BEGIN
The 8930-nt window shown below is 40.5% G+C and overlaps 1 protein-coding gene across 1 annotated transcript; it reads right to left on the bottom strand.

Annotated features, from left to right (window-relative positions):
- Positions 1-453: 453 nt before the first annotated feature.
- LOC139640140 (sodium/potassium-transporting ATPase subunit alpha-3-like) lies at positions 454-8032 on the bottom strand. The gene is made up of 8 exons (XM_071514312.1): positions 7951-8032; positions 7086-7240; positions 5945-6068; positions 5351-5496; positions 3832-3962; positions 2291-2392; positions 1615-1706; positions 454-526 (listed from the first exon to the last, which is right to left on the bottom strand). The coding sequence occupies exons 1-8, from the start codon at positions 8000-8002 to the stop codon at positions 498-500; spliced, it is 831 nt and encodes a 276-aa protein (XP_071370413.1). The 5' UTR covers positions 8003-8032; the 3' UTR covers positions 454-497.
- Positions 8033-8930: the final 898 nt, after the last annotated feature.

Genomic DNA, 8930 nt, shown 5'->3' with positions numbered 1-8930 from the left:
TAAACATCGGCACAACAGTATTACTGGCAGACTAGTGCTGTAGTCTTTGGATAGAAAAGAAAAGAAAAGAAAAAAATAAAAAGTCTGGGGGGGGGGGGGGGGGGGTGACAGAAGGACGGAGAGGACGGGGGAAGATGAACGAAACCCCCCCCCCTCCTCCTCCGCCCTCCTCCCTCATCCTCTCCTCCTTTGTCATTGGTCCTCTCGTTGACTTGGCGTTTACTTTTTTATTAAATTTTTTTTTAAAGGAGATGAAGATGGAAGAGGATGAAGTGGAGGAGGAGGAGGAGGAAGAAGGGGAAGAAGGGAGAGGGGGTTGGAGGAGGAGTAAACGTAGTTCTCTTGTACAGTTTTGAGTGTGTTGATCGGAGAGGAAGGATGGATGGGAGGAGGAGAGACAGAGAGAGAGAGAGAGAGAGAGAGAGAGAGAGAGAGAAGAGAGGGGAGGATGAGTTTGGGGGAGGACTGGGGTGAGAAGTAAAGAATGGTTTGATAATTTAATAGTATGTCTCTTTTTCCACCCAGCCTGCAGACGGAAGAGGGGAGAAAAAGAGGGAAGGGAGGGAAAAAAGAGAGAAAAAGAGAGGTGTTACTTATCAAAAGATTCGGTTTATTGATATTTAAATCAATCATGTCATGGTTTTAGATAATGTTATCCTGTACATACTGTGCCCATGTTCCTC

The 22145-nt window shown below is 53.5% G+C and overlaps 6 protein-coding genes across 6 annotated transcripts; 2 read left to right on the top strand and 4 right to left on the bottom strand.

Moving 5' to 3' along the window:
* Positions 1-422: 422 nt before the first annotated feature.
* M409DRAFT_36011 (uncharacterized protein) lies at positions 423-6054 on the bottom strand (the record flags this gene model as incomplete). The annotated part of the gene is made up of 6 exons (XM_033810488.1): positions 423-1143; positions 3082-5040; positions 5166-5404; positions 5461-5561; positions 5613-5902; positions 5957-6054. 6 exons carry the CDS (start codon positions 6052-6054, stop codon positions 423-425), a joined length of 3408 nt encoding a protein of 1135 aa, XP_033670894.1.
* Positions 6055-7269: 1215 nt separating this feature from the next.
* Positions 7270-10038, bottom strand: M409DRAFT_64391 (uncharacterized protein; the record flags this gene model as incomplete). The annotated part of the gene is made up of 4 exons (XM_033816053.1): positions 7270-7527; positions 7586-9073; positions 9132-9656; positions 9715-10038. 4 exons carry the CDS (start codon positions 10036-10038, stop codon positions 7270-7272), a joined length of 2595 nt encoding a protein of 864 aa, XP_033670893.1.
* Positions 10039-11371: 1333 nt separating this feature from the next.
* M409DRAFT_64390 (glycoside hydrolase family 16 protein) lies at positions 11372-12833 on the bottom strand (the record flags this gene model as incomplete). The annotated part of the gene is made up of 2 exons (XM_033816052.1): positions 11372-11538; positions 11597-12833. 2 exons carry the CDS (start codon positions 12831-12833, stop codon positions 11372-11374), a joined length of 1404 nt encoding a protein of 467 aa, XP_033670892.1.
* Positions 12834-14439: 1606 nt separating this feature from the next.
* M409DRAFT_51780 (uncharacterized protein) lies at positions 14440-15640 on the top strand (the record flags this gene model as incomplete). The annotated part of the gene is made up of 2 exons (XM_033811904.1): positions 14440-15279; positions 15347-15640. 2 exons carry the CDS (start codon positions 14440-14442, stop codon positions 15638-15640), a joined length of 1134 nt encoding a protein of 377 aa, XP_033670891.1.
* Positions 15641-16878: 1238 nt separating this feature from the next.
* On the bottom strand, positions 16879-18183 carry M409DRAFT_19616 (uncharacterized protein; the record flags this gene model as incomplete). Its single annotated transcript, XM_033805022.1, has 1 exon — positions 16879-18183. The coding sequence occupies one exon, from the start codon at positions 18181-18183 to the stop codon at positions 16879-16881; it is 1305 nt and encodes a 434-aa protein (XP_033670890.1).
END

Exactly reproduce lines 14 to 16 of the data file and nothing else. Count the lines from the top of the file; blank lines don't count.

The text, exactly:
* Positions 10039-11371: 1333 nt separating this feature from the next.
* M409DRAFT_64390 (glycoside hydrolase family 16 protein) lies at positions 11372-12833 on the bottom strand (the record flags this gene model as incomplete). The annotated part of the gene is made up of 2 exons (XM_033816052.1): positions 11372-11538; positions 11597-12833. 2 exons carry the CDS (start codon positions 12831-12833, stop codon positions 11372-11374), a joined length of 1404 nt encoding a protein of 467 aa, XP_033670892.1.
* Positions 12834-14439: 1606 nt separating this feature from the next.